A lot or a little?
The parents' guide to what's in this movie.
What parents need to know
Parents need to know that The Mummy is an extremely violent 1999 movie. Men are killed by gunfire, sword wounds, fatal acid, insect bites, and numerous magical plagues. There is virtually no blood or gore and much of the violence is directed toward the "undead," whose bones shatter when struck with swords or fists. In a series of scenes, many characters (including the lead) drink shots of bourbon whiskey. Two characters have an affair and the woman's bare bottom is visible. A man stumbles drunk throughout the film and another vocally lusts after the whiskey. Swearing includes "bitch" and "bastard."
- Parents say
- Kids say
What's the story?
In THE MUMMY, American explorer Rick O'Connell (Brendan Frasier) leads a Cairo librarian Evelyn Camahan (Rachel Weisz) and her brother Jonathan to the lost city of Hamunaptra where they discover treasure that accidentally awakens a three thousand-year-old cursed mummy. The undead creature -- once the high priest Imhotep -- is bent on resurrecting his mummified former lover, Anck-su-Namun, by sacrificing Evelyn and bringing forth Bible-size plagues and undead armies. This film is filled with rich content and is a worthy heir to the action-adventure/archaeology-meets-swashbuckling genre made famous by Harrison Ford in the Indiana Jones series.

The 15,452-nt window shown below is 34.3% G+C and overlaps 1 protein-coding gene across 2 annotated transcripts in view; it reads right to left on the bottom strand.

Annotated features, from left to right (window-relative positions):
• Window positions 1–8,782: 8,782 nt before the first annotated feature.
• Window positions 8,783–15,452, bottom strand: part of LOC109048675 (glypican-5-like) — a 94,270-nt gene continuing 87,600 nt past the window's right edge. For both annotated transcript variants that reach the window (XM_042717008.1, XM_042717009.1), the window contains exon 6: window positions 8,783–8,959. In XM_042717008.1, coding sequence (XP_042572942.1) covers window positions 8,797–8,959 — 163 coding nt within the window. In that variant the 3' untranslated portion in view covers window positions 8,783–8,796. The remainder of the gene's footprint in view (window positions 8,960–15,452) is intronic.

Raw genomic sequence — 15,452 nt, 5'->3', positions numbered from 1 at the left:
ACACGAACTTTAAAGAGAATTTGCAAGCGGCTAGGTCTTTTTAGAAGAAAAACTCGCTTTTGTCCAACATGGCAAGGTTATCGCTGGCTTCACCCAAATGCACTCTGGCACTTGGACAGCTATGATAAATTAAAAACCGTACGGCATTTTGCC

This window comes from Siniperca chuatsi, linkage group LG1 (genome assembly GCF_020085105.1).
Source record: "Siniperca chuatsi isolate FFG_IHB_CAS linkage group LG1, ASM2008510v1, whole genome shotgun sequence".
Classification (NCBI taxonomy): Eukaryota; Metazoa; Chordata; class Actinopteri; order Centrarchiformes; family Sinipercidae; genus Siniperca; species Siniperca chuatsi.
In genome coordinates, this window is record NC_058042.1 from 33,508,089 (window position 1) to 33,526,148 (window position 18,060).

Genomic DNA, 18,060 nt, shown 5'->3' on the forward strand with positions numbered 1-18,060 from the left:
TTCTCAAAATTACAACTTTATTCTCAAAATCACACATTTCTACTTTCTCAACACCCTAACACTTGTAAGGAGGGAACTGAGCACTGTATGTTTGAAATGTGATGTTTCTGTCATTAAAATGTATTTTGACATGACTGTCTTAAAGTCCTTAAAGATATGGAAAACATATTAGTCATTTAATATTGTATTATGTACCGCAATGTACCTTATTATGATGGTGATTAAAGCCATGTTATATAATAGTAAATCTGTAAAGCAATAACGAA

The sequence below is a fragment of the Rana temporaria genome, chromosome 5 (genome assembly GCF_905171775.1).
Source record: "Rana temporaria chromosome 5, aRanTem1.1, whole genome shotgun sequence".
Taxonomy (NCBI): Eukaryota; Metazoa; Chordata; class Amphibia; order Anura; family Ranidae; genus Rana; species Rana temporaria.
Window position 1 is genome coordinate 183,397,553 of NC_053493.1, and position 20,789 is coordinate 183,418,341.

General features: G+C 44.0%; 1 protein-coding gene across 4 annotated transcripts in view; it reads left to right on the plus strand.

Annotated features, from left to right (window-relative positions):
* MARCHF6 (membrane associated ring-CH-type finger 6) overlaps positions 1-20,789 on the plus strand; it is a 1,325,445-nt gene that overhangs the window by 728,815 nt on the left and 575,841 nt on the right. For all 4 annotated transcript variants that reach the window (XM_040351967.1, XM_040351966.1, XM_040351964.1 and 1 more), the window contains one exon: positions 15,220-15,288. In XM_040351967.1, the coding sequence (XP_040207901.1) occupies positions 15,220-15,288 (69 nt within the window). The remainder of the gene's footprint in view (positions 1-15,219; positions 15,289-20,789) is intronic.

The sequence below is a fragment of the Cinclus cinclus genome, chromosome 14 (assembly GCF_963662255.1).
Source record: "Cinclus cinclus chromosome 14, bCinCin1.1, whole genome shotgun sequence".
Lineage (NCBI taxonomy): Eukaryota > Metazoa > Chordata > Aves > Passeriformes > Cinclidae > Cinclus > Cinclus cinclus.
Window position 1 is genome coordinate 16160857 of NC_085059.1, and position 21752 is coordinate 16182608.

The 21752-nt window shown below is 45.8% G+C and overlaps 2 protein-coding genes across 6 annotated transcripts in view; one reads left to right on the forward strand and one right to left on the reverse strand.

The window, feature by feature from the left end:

Is it any good?
Action, comedy, and the captivating romance between O'Connell and Evie are at the heart of this movie. At times, the out-of-this-world special effects and battle-sequences have one longing for the old-school charm of Lawrence of Arabia or The Ten Commandments. Regardless, The Mummy is extremely exciting, and at times educational. The juxtaposition of intricate Egyptian history and spirituality, with contemporary Hollywood spirit, might inspire teens to learn more about ancient Egypt.
Talk to your kids about ...
Families can talk about the way women and indigenous people are portrayed in The Mummy. How does Evie's strength as a scholarly, cultured, biracial librarian compare to other lead female roles in cinema today? How are people of different races depicted? Are they respectful of their cultures?
- In theaters: May 7, 1999
- On DVD or streaming: December 19, 1999
- Cast: Brendan Fraser, Oded Fehr, Rachel Weisz
- Director: Stephen Sommers
- Studio: Universal Pictures
- Genre: Action/Adventure
- Run time: 124 minutes
- MPAA rating: PG-13
- MPAA explanation: pervasive adventure violence and some partial nudity
- Last updated: September 21, 2019
For kids who love action and adventure
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Common Sense Media's unbiased ratings are created by expert reviewers and aren't influenced by the product's creators or by any of our funders, affiliates, or partners.
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